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Low Staffing, High OT Causes Spike in Unsafe Incidents in Skies Around World's Busiest Airport - (5/6/2008)

CONTACTS:  Atlanta TRACON Facility Representative, Daniel Ellenberger, (678) 464-7169; NATCA National Office, Alexandra Caldwell, 202-220-9813, acaldwell@natcadc.org
 

ATLANTA – The number of incidents when planes have gotten too close has already exceeded last fiscal year’s total at the major radar facility handling flights into and out of the world’s busiest airport – and the situation is getting worse.

Within two years 30 percent of the veteran controller workforce at Atlanta TRACON (Terminal Radar Approach Control) could retire, leaving behind only 46 CPCs (Certified Professional Controllers) when, according to the FAA’s own staffing range – a gross underestimation of what is needed – the facility should have at least 80 to 88 controllers.

There are six veteran controllers at Atlanta TRACON that are currently eligible to retire – in addition to one other that will reach his/her mandatory retirement date on June 1st.  Five more will be eligible by the end of 2008 and eight additional will reach eligibility in 2009.

Said NATCA President Patrick Forrey:  “Atlanta TRACON is yet another example of the FAA’s inability to plan for the future.  Their recklessness towards the safety of the flying public and their morale-breaking treatment of the controller workforce is disturbing – but not at all surprising.  Controllers have been working under imposed work rules for 20 months now, and the FAA has yet to realize or attempt to remedy the devastating effects that this controller attrition has and will play on the safety of the flying public.”

The facility currently has 66 CPCs; not including one who has been out for at least a year on worker’s comp and is not expected back.  A total of eleven have retired since the imposed work rules – all leaving before their mandatory retirement date.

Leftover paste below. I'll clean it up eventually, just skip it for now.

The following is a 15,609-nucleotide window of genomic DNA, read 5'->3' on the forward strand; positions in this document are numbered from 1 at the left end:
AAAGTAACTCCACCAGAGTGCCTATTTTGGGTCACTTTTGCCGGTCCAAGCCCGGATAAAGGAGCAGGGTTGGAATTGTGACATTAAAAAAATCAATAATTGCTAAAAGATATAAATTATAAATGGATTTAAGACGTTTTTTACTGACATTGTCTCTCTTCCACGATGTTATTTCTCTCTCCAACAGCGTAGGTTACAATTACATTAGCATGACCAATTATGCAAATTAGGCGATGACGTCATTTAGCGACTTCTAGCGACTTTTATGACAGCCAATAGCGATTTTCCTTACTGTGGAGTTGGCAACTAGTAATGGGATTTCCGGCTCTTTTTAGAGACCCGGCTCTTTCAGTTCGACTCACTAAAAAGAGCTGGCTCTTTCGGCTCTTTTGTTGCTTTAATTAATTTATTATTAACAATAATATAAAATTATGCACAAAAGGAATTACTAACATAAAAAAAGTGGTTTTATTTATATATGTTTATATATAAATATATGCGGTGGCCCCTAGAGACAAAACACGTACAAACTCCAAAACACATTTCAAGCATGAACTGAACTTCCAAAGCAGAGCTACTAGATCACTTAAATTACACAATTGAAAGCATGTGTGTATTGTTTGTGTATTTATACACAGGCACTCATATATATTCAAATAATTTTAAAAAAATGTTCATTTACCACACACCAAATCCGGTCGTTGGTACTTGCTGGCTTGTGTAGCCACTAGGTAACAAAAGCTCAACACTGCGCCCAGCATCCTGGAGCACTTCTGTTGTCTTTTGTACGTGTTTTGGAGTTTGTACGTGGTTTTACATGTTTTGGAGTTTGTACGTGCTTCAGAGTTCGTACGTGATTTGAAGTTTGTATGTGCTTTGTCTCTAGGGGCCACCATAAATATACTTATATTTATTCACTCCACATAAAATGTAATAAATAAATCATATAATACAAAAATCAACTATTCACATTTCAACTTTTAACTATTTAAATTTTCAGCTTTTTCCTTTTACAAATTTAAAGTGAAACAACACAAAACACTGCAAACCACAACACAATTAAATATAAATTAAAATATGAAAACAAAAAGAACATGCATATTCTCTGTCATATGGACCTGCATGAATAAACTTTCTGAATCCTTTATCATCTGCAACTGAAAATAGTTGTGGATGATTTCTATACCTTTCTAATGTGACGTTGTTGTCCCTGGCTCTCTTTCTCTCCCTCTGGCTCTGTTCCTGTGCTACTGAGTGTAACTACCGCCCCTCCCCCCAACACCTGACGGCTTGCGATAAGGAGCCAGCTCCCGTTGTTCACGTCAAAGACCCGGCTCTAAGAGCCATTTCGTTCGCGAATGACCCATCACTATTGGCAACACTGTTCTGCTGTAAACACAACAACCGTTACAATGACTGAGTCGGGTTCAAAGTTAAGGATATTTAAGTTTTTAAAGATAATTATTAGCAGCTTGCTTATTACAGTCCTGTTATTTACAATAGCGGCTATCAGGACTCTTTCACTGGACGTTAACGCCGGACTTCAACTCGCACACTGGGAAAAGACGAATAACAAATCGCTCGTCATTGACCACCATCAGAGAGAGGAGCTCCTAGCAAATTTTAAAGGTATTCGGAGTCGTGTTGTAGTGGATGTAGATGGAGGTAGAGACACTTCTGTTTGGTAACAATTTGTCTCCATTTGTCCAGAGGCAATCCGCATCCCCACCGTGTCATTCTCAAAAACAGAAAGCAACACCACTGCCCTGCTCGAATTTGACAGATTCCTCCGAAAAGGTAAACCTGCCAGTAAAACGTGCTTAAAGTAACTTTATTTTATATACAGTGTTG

Of the facility’s 23 trainees, 14 have no prior FAA experience and of those 23 trainees, six have not been certified on any positions and eleven have only been certified on one.  The entire staff of veteran controllers is being forced to work mandatory overtime and has been for nearly two years, even though nearly 90 percent have informed the FAA that they do not want overtime.  In the 2007 Fiscal Year alone the FAA spent $1.9 million on overtime at Atlanta TRACON.

Ten of the facility’s new hires have already been training for more than one year and are certified on one position at the most.  Atlanta TRACON has never had a trainee with no prior experience reach full certification – but were it to happen now, based on the current certification rate for those currently in training, it would take three (the best case scenario) to five years (the worst case).

Operational errors (OEs), a mistake resulting in aircraft coming closer to one another than FAA rules allow, are up at the facility. There were 22 OEs in Fiscal Year 2006.  In Fiscal Year 2007 the FAA reclassified operational errors by renaming ‘D’ category OEs proximity events (PEs) – while technically still an operational error this allows the FAA to report that operational errors are down.  Including PEs, there were 29 OEs in Fiscal Year 2007 and 40 so far this year.

“The facility has lost and will continue to lose countless years of experience when these veteran controllers retire and leave behind a novice workforce,” said Atlanta TRACON Facility Representative Daniel Ellenberger.  “In an occupation where experience means everything it’s merely a waiting game for disaster to strike.”


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